Post-treatment Hb median IQR ^+
10.8 (9.9, 11.4)
9.9 (8.9, 11.0)
Difference between pre/post Hb median IQR^+
2.6 (1.4, 4.0)
3.5 (2.6, 4.8)
Drop in Hb ≥ 2 g/dL ^+
Additional uterotonics +
Exploration under anesthesia
While this study was not designed to evaluate the effectiveness of the 600mcg dose, we did document outcomes related to treatment success, including time to bleeding cessation, measured blood loss, change in hemoglobin levels measured pre- and post-delivery, and use of additional interventions (Table 2). First-line treatment with 600mcg sublingual misoprostol alone controlled PPH within 20 minutes for 82% of women. In comparison, two large multi-country randomized controlled trials testing an 800mcg regimen of sublingual misoprostol in the presence and absence of oxytocin prophylaxis confirmed rates of efficacy of 89.2% (363/407) and 90.2% (440/488), respectively [1, 2]. Direct comparisons of PPH outcomes from the two Ecuador cohorts show that women bled less and had better hemoglobin levels after administration of 600mcg misoprostol (Table 2). Importantly, the outcomes in the present study are likely the result of the package of PPH care that women received -- a prophylactic regimen of 10 IU oxytocin followed by treatment with 600mcg sublingual misoprostol vs. treatment alone in the previous study. Routine use of oxytocin during the third stage of labor also significantly reduced the rate of PPH diagnosis by 75% in this setting (no prophylaxis: 29% (325/1624) vs. prophylaxis: 7% (50/727)); thus reducing the number of women requiring treatment with oxytocics and their exposure to any side effects from these drugs.
Although some evidence suggests that lower doses of misoprostol may have the same effect on the uterus compared with higher doses , no large randomized controlled trials have been conducted confirming the efficacy of lower doses for treating PPH. Indeed, a comparative trial of 600 vs. 800mcg may not be practical due to the large sample size and the financial resources required to confirm non-inferiority of a lower dose. Furthermore, the 82% rate of effectiveness, defined as blood loss controlled within 20 minutes with misoprostol treatment alone, documented in the present study suggests a possible loss in efficacy with the lower dose -- a trade-off that may not be acceptable to providers when treating a life-threatening obstetric condition.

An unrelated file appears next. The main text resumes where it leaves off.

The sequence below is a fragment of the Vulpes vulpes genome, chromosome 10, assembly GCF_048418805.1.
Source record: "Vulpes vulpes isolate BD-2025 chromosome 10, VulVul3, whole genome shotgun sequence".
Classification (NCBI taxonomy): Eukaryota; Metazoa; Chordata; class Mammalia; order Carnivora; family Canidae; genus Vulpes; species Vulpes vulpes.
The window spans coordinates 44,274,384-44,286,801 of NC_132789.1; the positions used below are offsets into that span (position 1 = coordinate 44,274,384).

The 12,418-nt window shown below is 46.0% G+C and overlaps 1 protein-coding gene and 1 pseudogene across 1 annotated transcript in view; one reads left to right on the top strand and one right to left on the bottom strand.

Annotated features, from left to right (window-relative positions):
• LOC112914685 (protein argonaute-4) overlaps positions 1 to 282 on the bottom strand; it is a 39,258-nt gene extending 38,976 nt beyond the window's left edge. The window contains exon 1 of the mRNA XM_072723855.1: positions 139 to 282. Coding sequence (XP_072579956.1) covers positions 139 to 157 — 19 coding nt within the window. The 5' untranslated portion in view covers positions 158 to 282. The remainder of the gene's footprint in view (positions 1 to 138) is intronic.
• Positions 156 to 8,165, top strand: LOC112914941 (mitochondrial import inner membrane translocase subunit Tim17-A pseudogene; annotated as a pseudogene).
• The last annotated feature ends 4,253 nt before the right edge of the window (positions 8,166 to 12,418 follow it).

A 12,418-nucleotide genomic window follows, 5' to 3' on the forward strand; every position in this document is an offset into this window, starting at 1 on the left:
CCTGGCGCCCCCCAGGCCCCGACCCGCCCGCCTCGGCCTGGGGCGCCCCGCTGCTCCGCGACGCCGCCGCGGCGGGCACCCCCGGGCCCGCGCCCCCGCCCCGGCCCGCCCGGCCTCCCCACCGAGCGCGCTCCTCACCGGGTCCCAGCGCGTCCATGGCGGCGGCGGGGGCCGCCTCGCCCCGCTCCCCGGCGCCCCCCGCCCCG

First-line treatment with 600mcg of sublingual misoprostol, preceded by the intramuscular provision of 10 IU of oxytocin, works well in controlling hemorrhage and minimizing the occurrence of high fever among Ecuadorian women. The lower misoprostol dose offers a potential solution for treating PPH in communities known to be more susceptible to higher rates of misoprostol’s thermoregulatory effects. However, these findings do not provide conclusive evidence of misoprostol’s efficacy using this lower dose. Moreover, there is no evidence that this dosage alone in the absence of oxytocin prophylaxis would be an effective intervention for controlling PPH and avoiding side effects. Until additional information becomes available on the effectiveness of lower dosages, the evidence-based 800mcg sublingual regimen is recommended, particularly in settings where the provision of intravenous oxytocin is not feasible [1, 2]. Operations research utilizing the 800mcg sublingual regimen in other settings is recommended to confirm the safety and acceptability of this approach to manage cases of PPH. If indeed unusually high rates of elevated body temperature are documented among other populations, future research on the efficacy of lower dosages for treating PPH may be justified.